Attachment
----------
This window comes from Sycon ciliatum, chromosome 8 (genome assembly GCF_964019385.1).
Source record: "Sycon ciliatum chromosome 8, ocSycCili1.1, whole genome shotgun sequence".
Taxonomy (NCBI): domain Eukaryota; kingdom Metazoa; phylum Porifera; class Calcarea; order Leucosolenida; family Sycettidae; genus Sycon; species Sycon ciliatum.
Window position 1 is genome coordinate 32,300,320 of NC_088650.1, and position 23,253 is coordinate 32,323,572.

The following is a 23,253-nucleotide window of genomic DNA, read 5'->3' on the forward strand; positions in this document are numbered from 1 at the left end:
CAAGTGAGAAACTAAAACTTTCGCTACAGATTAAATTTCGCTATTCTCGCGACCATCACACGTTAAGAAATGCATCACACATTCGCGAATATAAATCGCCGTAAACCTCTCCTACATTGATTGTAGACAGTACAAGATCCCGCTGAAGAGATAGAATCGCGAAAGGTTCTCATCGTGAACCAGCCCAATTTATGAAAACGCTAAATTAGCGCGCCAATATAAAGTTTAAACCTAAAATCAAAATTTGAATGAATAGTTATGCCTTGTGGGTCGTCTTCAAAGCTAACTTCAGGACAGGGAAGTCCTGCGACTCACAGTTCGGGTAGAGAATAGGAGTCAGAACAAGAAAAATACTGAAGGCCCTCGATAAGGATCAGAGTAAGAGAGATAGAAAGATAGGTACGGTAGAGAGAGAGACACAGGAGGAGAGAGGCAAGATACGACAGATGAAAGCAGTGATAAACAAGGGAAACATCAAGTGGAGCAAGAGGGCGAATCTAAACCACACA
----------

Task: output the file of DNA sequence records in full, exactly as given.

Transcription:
This window comes from Sycon ciliatum, chromosome 8 (genome assembly GCF_964019385.1).
Source record: "Sycon ciliatum chromosome 8, ocSycCili1.1, whole genome shotgun sequence".
Taxonomy (NCBI): domain Eukaryota; kingdom Metazoa; phylum Porifera; class Calcarea; order Leucosolenida; family Sycettidae; genus Sycon; species Sycon ciliatum.
Window position 1 is genome coordinate 32,300,320 of NC_088650.1, and position 23,253 is coordinate 32,323,572.

The following is a 23,253-nucleotide window of genomic DNA, read 5'->3' on the forward strand; positions in this document are numbered from 1 at the left end:
CAAGTGAGAAACTAAAACTTTCGCTACAGATTAAATTTCGCTATTCTCGCGACCATCACACGTTAAGAAATGCATCACACATTCGCGAATATAAATCGCCGTAAACCTCTCCTACATTGATTGTAGACAGTACAAGATCCCGCTGAAGAGATAGAATCGCGAAAGGTTCTCATCGTGAACCAGCCCAATTTATGAAAACGCTAAATTAGCGCGCCAATATAAAGTTTAAACCTAAAATCAAAATTTGAATGAATAGTTATGCCTTGTGGGTCGTCTTCAAAGCTAACTTCAGGACAGGGAAGTCCTGCGACTCACAGTTCGGGTAGAGAATAGGAGTCAGAACAAGAAAAATACTGAAGGCCCTCGATAAGGATCAGAGTAAGAGAGATAGAAAGATAGGTACGGTAGAGAGAGAGACACAGGAGGAGAGAGGCAAGATACGACAGATGAAAGCAGTGATAAACAAGGGAAACATCAAGTGGAGCAAGAGGGCGAATCTAAACCACACA